U.S. bank regulators released guidance for firms with more than $10 billion in assets for self-testing their portfolios against adverse economic scenarios, emphasizing the role of “strong internal governance.”
“The guidance highlights the importance of stress testing at banking organizations as an ongoing risk management practice that supports a banking organization’s forward-looking assessment of its risks and better equips it to address a range of adverse outcomes,” the Federal Reserve, Federal Deposit Insurance Corp. and the Office of the Comptroller of the Currency said today in a release in Washington.
The release is the final version of guidance that banking regulators first requested comment on in June of 2011, 11 months before JPMorgan Chase & Co. (JPM:US) reported a $2 billion trading loss that focused renewed attention on risk management at banks.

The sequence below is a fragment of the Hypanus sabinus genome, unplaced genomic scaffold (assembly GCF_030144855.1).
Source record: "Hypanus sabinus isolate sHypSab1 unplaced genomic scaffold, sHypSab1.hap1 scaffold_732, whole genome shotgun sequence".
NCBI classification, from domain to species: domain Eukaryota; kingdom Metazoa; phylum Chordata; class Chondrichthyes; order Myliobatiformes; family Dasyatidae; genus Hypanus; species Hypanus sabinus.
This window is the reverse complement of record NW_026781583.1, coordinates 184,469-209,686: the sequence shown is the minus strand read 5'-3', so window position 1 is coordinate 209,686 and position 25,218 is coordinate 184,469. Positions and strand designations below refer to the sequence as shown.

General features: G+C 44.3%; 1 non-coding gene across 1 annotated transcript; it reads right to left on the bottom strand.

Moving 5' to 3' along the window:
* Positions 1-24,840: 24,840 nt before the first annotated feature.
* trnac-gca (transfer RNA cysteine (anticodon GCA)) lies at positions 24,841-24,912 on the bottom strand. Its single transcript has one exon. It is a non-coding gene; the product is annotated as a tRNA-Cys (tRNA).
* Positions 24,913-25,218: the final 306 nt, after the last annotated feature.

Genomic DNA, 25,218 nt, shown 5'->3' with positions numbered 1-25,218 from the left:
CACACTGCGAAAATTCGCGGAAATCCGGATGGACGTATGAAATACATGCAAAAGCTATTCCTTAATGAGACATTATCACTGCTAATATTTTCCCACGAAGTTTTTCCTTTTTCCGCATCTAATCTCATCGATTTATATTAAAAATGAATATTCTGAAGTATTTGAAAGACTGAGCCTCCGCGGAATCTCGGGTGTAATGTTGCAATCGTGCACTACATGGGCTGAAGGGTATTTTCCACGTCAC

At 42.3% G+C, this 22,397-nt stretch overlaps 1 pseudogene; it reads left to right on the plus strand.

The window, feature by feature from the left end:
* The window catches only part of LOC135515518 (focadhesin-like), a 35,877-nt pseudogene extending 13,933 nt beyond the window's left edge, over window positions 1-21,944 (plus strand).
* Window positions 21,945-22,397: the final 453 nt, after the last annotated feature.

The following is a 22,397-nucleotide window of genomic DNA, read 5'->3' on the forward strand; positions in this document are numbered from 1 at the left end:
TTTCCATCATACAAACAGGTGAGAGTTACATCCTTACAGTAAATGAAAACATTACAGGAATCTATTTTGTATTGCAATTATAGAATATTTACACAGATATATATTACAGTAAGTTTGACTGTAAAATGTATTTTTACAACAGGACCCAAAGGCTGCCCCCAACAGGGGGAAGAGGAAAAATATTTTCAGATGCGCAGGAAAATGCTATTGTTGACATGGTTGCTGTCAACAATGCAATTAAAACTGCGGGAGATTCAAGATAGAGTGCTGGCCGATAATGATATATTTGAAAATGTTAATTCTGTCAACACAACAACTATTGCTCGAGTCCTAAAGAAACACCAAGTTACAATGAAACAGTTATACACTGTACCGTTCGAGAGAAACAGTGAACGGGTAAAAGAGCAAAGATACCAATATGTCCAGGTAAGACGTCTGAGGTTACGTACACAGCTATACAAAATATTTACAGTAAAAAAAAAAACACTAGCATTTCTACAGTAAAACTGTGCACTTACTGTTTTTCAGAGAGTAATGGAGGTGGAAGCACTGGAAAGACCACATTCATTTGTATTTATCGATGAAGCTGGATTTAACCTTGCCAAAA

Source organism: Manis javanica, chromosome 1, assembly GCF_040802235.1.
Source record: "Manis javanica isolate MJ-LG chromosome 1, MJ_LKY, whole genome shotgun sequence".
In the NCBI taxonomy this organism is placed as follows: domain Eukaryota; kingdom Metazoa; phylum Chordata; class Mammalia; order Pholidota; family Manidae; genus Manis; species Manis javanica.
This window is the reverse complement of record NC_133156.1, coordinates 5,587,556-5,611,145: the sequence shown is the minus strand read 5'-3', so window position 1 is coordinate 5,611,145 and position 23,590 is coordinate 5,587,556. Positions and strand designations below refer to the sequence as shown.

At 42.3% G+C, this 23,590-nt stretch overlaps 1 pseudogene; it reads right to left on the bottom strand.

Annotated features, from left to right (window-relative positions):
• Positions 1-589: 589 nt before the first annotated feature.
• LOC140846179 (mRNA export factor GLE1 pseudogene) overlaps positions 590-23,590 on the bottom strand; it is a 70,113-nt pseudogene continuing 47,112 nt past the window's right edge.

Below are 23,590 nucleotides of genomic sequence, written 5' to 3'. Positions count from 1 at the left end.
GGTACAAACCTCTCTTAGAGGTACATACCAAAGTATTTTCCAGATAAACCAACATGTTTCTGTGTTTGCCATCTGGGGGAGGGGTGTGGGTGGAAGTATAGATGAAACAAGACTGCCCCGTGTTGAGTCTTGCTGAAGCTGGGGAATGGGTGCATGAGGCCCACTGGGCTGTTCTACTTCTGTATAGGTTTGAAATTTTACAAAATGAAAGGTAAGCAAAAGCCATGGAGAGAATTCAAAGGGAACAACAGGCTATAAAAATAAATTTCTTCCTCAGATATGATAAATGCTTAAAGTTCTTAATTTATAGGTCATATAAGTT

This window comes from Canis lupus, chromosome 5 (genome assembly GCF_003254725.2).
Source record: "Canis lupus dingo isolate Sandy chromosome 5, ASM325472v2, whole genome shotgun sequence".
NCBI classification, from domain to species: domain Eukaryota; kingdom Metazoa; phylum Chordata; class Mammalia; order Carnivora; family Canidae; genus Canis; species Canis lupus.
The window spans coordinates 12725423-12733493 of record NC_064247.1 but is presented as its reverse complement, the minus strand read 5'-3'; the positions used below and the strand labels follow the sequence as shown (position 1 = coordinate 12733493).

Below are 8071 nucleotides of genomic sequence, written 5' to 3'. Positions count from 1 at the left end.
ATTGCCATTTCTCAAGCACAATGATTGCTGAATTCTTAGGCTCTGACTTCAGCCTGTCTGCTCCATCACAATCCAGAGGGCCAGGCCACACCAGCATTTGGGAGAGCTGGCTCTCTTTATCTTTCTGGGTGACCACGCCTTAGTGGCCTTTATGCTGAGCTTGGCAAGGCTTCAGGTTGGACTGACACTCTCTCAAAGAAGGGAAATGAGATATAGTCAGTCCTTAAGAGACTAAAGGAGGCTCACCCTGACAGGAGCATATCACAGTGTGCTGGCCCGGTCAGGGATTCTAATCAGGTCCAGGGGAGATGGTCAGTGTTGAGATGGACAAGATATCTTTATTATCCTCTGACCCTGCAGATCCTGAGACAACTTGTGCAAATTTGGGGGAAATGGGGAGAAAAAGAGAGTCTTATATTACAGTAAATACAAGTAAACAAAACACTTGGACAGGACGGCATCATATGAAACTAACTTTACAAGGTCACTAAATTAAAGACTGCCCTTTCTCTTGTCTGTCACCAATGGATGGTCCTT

The guidance is separate from stress-testing requirements in the Dodd-Frank Wall Street Reform and Consumer Protection Act and the annual capital planning stress tests performed by the Fed. Those requirements have been, or are being, put in place through separate proposals, the regulators said.
The Fed completed annual tests in March. The central bank said 15 of the 19 largest U.S. banks, including JPMorgan, Goldman Sachs Group Inc. (GS:US) and Wells Fargo & Co. (WFC:US) could maintain adequate capital levels even in a recession scenario in which they continue paying dividends and buy back stock.
The agencies today said the release builds upon previously issued guidance on the uses and merits of stress testing in specific areas of risk management. The release outlines general principles for a satisfactory stress testing framework, describes various stress testing approaches, and outlines how stress testing should be used at various levels within a firm, the regulators said.
The guidance also discusses the importance of stress testing in capital and liquidity planning and of “strong internal governance and controls as part of an effective stress- testing framework,” according to the release.
The agencies specified the new rules do not apply to community banks, defined as those institutions with less than $10 billion in assets.
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